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AG Kilmartin Calls on Customers of Long-Shuttered Cohen Photography to Contact the Office of Attorney General before Final Destruction of Inventory

In a final attempt to find the owners of photographic negatives and customer proofs recovered from the long-shuttered Cohen Photography of Providence before court-approved destruction, Attorney General Peter F. Kilmartin is urging anyone who may have utilized the services of Cohen Photography to contact the Office of Attorney General.

After Cohen Photography closed its doors in 2002, leaving hundreds of customers unable to obtain their photographs, the Office of Attorney General received a court order granting permission to take possession of the inventory. Several hundred consumers were able to take possession of their photographs. The last inquiry the Office received about the inventory was in May 2003.

The Office of Attorney General is still in possession of 20 boxes of photographic negatives and proofs. The Office has catalogued the remaining inventory by last name, event and date. The Office has assigned an employee to help consumers who believe they may be the rightful owners of the negatives or proofs.

"There are a lot of memories contained in these boxes, and it's our hope that we can connect the owners with what rightfully belongs to them," said Attorney General Kilmartin. "While it appears the majority of what we possess is negatives and proofs, which is an indication that customers are in possession of the actual photographs, we want to give everyone the opportunity to get what is rightfully theirs."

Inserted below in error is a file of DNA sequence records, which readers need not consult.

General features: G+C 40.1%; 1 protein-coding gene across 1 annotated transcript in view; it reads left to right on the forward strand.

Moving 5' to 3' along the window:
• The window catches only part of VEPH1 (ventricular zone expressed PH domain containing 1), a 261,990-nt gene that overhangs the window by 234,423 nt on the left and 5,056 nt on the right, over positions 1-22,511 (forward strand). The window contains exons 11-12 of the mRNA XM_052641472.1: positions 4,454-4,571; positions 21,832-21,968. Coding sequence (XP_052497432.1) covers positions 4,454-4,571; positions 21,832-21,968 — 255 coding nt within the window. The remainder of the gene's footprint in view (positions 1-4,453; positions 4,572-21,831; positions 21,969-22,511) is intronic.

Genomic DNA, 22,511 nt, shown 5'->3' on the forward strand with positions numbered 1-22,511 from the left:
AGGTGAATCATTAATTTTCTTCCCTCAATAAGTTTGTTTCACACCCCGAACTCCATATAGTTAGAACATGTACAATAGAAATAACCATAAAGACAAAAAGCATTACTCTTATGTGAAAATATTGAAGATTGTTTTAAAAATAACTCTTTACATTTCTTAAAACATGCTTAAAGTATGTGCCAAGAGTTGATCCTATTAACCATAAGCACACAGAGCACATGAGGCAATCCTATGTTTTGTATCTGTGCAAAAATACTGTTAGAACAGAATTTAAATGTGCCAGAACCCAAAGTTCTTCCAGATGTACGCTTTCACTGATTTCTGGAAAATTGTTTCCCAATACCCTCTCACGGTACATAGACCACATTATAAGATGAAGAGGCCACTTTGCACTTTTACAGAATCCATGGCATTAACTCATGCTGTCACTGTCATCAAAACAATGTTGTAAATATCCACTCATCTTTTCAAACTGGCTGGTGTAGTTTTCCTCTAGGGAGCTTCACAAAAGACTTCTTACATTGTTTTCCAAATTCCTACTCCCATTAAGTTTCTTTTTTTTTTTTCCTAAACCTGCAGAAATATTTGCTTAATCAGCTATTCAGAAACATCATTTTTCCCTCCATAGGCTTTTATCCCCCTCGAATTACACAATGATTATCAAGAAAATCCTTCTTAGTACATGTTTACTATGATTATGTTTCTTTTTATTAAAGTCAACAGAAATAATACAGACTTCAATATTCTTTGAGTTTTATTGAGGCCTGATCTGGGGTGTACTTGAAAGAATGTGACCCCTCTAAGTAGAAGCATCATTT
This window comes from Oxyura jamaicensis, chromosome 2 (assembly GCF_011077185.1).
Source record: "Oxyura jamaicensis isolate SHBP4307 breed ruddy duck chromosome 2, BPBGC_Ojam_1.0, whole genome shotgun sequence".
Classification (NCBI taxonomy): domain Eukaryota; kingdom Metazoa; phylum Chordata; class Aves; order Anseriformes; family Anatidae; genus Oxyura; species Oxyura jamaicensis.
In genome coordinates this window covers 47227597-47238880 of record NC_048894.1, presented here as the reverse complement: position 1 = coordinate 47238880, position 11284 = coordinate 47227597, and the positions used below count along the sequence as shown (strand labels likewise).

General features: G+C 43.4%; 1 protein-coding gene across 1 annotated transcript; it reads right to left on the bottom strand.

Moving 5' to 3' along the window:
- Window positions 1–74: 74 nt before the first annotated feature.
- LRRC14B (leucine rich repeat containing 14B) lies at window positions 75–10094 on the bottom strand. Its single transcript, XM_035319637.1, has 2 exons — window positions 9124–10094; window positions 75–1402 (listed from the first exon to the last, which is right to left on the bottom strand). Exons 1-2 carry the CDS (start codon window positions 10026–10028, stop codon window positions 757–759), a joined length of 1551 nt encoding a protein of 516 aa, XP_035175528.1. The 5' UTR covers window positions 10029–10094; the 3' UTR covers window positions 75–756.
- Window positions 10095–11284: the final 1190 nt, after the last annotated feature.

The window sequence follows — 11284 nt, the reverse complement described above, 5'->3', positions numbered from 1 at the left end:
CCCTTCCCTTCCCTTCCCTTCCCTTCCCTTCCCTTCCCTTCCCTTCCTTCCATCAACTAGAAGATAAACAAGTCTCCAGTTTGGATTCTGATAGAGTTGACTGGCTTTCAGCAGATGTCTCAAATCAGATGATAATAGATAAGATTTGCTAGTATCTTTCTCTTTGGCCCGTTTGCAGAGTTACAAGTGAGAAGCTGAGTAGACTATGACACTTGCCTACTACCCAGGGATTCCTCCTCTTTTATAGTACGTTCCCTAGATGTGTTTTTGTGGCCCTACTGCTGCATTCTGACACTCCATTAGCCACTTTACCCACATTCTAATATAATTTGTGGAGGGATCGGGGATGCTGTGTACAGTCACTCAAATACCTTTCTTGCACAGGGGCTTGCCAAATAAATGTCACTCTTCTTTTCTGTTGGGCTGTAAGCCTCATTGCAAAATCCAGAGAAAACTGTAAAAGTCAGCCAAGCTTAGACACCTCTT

To inquire if the Office is in possession of a package of negatives or proofs that may belong to you, please contact Jamie Kamborian at the Office of Attorney General at 401-274-4400 ext 2224 or via email. The Office will destroy all remaining inventory not accounted for on March 31, 2015.

About the Office of the Attorney General Consumer Protection Unit
The Office of the Attorney General Consumer Protection Unit investigates and mediates consumer complaints concerning unfair and unlawful business practices and misleading advertising arising out of alleged violations of the Deceptive Trade Practices Act. If groups of people are victimized by a deceptive trade practice, this office may file in the Superior Court a civil investigative demand, which is a formal investigation. In appropriate cases, a lawsuit to stop the illegal business practice may be initiated.

Apart from carrying out its statutory responsibilities, the Unit also provides information and referral services to the general public. Consumers are directed to the appropriate governmental or private agencies for help in answering specialized questions or resolving disputes that are not within the Unit's jurisdiction.

The Consumer Protection Unit is available to speak to community groups on how to prevent being a victim of identity theft and other scams. For more information, please visit or call (401) 274-4400.

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